Monday, March 30, 2015

My Top 3 Books for Beginner Artists

We all have them. Books we love that made an impact in our lives and that we tell others about. Here are the 3 books I suggest the most.

1) "If You Want to Walk on Water You've Got to Get Out of The Boat", by John Ortberg
My cousin gave this book to me years ago now. It was a time when I was nervous about putting my artwork "out there" on the market. This book is great for encouraging the reader to take risks and face your fears. You may have guessed it from the title, but the book uses the biblical story of Peter walking on water as an example throughout. Some people never get out of the boat! But like Ortberg says, "You are one step away from the adventure of your life." I love his sense of humor too.

2) "The Creative Call",  by Janice Elsheimer
Whenever I meet someone who says they "used to" paint or put to use any sort of creative gift, I encourage them to just do it! I firmly believe that we each were created with some sort of gift that the world can use or benefit from. Sometimes we've stopped using our gifts because we're too busy or maybe because we were once criticized. This book will help reignite your inspiration and help you work through anything that may be holding you back. It too is a faith based book and has suggested prayers and scriptures throughout. You can work through this alone but I think it's great to share and discuss with friends.

3) "How the World Sees You", by Sally Hogshead
This is a recent find. Sally Hogshead says we were all created "fascinating" and learn to be boring by being told to conform, color in the lines, and do like everyone else does. She says the trick is to un-learn boring! With her advertising expertise and years of experience, she created a test to determine what strengths you have that make you unique. (The book comes with an online access code for taking the test.) Everyone can benefit from this information. She also provides coaching and helpful tips on how to make the most of what makes you fascinating to get the best results for your business. It's a positive approach focusing on your strengths.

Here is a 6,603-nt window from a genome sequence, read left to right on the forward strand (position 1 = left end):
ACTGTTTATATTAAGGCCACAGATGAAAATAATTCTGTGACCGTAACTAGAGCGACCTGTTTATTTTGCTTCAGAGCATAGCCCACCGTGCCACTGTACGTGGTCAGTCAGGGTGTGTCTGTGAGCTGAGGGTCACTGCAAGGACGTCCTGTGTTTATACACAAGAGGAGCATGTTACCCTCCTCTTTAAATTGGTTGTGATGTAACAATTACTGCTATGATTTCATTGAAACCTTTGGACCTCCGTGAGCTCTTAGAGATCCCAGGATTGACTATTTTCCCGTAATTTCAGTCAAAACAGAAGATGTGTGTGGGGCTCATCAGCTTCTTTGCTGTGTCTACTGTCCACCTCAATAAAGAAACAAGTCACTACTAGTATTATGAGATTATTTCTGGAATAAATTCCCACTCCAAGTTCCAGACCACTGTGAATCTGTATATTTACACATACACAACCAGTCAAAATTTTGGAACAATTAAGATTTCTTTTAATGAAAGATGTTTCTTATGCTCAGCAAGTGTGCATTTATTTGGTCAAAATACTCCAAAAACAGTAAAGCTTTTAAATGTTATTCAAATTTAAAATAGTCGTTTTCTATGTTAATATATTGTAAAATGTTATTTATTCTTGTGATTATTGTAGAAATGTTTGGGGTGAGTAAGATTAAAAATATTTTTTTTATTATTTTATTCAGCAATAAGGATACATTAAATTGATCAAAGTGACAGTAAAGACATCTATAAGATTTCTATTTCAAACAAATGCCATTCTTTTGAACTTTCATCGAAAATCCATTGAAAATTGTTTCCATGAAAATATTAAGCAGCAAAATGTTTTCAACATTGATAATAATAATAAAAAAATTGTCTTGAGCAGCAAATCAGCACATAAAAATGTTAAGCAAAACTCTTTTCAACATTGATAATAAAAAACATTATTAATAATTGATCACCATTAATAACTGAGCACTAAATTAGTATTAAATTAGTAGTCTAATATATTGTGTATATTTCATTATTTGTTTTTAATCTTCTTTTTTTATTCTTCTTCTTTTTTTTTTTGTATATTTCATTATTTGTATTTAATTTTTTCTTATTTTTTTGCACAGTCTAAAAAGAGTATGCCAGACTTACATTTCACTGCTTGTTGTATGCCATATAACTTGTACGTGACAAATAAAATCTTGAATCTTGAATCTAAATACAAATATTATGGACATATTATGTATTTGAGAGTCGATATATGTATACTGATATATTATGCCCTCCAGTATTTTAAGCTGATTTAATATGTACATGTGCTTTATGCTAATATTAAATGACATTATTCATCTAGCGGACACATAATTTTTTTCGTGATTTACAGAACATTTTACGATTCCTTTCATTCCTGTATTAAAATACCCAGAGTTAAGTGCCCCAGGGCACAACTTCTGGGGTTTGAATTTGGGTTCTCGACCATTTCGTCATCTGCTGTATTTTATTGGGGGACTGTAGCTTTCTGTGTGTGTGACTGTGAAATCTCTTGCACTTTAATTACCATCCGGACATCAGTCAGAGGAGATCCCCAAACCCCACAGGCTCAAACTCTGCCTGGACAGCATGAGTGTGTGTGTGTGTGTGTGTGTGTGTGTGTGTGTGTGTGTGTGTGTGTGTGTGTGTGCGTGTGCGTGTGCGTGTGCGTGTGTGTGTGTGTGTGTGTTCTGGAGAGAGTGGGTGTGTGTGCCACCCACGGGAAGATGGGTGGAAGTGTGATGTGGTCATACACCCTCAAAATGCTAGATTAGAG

How about you? Do you have any books that you find yourself quoting or suggesting more than others? I'd love to hear about them!

Saturday, March 14, 2015

Seeing Double

Copyright has been in the news again this week. There seems to be blurred lines between copying to learn and copying for profit. And not just in the music industry.

A friend of mine was shocked to see people inside the Louvre Museum on a recent vacation copying the art. I told her it is ok and that they even rent easels there for that very purpose. The masters themselves learned at that museum the same way!

I found this fantastic article about it in Smithsonian magazine back in 2001 at my dentist's office. I have never been to Europe but this is number one on my bucket list. They let me keep the magazine. I still have it on my coffee table.

"El Jaleo" after John Singer Sargent by Amy Crews

This Sargent I copied hangs in our living room. In art school I was taught that it's ok to sell copies of another persons artwork just as long as you reference the original artist and that the artist has been dead for a significant number of years.

These two paintings went to court. The story is here. I hope the artist is not hiding his work now.

Sometimes at an art show someone will say "That artist over there is copying you!!" To be completely honest, it's like a punch in the gut but if you know me, you know I'm not going to say anything about it.  It's an uncomfortable situation to be in.

My booth shot from a show back in 2006.

Many new artists will imitate other artists until they find their own voice. There are times when you happen to find the same thing inspiring or there is a trend in the marketplace. They even said in art school "There is no true original idea." But I was taught, and I agree, that is is just wrong to blatantly copy someone's work when it is for profit. 

Kleon has a great way to sum up what he calls theft.

Every time I see a copyright story in the news I think of the book "Steal Like An Artist" by Austin Kleon. It's a dilemma and an uncomfortable topic to discuss. How about you? Does it frustrate or flatter when you feel like you've been copied? For more by Austin Kleon check out his website